Jeff Bridges Reveals Inspirations Behind His Gritty ‘Hell or High Water’ Character

Following his seventh Oscar nomination, Bridges tells TheWrap about the real-life Texas Ranger who taught him how to play the role

jeff bridges hell or high water

When you talk to Jeff Bridges about one of his films, he won’t talk about himself. He’ll talk about everyone else.

After scoring his seventh Oscar nomination — fourth in a supporting role — for his work as the crass but dedicated Texas Ranger Marcus Hamilton in “Hell Or High Water,” Bridges spoke to TheWrap Tuesday morning about all the people who helped him craft his performance, from his co-star Gil Birmingham to screenwriter Taylor Sheridan all the way to the film’s editor, Jake Roberts.

But before all of them, he talked about the real-life Texas Ranger who became the basis for Marcus Hamilton.

“There was a wonderful ranger, a very notable Texas Ranger named Joaquin Jackson who was very close to me on the set,” said Bridges, who won the best actor statue in 2010 for “Crazy Heart.” He’s no longer with us. He passed away not very long ago. But man, just being with that guy really informed my character and I owe a lot of my success playing that character to him.”

Jackson is known down south as one of the most decorated and well-known lawmen ever to serve with the Rangers. Appearing on the cover of Texas Monthly in 1994, tales of his exploits on the job turned him into a local legend and allowed him to build a side job in the film industry playing minor police roles and serving as a consultant on films like “Hell Or High Water.” Jackson died on June 15 last year, one month after the movie had its world premiere at Cannes.

But Jackson wasn’t the only inspiration for Marcus Hamilton; he was also inspired, as were all the other characters, by the personal life of Sheridan. Bridges said he could easily see Sheridan’s personal experience with the hardships of living in working class Texas in the script and sought to do justice to his story.

“Taylor is from Texas and his cousin, Parnell McNamara, was a marshal going into retirement and I was able to talk to him. He helped me out a lot as well with forming the character,” he said. “Taylor himself is in the film … he’s the guy driving the cattle across the road.”

Once he had his own character down, the next step for Bridges was to develop Hamilton’s relationship with his partner, Alberto Parker, played by Gil Birmingham. In “Hell Or High Water,” Parker and Hamilton work together to chase down the robbers responsible for a slew of bank stickups across the state, but they also leave time for some musings about the past and future of Texas and for Hamilton to make some racial jokes at Parker’s expense that many liberals would certainly label as “problematic.”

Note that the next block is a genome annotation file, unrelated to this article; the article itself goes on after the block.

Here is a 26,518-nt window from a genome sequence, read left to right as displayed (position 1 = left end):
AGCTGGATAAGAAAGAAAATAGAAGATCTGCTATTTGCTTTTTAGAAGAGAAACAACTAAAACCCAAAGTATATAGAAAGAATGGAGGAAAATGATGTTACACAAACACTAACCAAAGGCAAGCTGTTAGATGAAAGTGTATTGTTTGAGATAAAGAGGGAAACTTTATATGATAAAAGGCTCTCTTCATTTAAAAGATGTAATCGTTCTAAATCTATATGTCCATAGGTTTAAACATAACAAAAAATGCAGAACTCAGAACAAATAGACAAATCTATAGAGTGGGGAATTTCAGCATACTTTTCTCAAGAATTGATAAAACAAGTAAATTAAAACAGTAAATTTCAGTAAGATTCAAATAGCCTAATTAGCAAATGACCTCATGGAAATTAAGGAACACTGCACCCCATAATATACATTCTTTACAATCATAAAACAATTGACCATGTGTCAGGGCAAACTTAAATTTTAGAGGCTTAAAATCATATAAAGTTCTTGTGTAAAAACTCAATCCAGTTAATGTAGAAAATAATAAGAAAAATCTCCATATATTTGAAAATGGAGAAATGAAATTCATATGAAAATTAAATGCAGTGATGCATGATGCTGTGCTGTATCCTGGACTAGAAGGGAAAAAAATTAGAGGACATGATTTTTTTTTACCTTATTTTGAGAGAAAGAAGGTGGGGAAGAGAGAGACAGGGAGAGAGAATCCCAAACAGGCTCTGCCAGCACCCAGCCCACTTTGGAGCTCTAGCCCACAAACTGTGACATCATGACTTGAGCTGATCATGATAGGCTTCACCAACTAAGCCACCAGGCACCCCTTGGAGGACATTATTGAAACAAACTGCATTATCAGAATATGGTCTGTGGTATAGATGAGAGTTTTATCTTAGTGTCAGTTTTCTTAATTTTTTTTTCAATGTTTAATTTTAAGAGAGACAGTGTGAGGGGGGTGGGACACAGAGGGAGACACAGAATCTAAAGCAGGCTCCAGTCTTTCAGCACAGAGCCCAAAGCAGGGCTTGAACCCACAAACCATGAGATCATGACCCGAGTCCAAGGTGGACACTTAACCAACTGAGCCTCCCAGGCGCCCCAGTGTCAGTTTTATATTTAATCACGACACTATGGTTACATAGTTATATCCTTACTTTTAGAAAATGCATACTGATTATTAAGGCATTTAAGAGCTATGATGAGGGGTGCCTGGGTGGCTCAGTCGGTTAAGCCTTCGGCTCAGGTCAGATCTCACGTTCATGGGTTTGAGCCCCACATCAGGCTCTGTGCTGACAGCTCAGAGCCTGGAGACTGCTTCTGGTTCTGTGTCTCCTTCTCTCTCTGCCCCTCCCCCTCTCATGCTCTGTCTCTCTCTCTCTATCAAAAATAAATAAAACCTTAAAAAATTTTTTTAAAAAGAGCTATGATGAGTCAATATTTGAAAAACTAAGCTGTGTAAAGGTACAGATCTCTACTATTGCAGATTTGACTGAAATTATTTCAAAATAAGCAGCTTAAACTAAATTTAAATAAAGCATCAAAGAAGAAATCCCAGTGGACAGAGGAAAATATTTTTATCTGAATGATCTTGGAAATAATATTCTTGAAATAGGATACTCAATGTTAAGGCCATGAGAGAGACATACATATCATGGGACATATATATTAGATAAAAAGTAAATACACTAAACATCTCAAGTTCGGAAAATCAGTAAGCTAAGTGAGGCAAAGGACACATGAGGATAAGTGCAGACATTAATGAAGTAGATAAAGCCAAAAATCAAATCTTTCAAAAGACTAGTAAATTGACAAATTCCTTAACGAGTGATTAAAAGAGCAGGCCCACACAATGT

To build Hamilton and Parker’s relationship, Bridges says he and Birmingham spent a lot of time on set sharing their passion for music and playing guitars. This team-building exercise got some help from director David Mackenzie, who invited the cast to see him and Jake Roberts, who is nominated for an Oscar for Best Film Editing, put the footage together.

“What David would do every weekend is that he would invite the cast and crew to this big log cabin and he would show us all the work we did that week. It gave us a chance to all get together, and that’s not something that you see much in film these days,” he said.

“So Gil and I would go to the cabin and play guitar together while they were working. Gil was such a great actor to work with. It’s so hard to separate the accolades that I’ve gotten from Gil’s work, because we did it together.”

Though “Hell Or High Water” isn’t currently considered to be a top contender by many awards handicappers, it stands out as one of the most politically-charged Oscar contenders at the dawn of the Trump era. It tackles racial tensions, land struggles, and the obstacles that financial institutions put in the way of everyday folks trying to make ends meet in one of the most conservative areas of America. Ultimately, though, Bridges hopes that the message moviegoers of all walks of life take from the film is that “we’re all in this together.”

“One of the themes for me was what happens when you only look out for your own self-interest,” he says. “Those actions have consequences, whether you’re a bank ripping people off or poor farmers only looking out for your family or oil companies. Just looking out for our own self-interest hurts all of us.”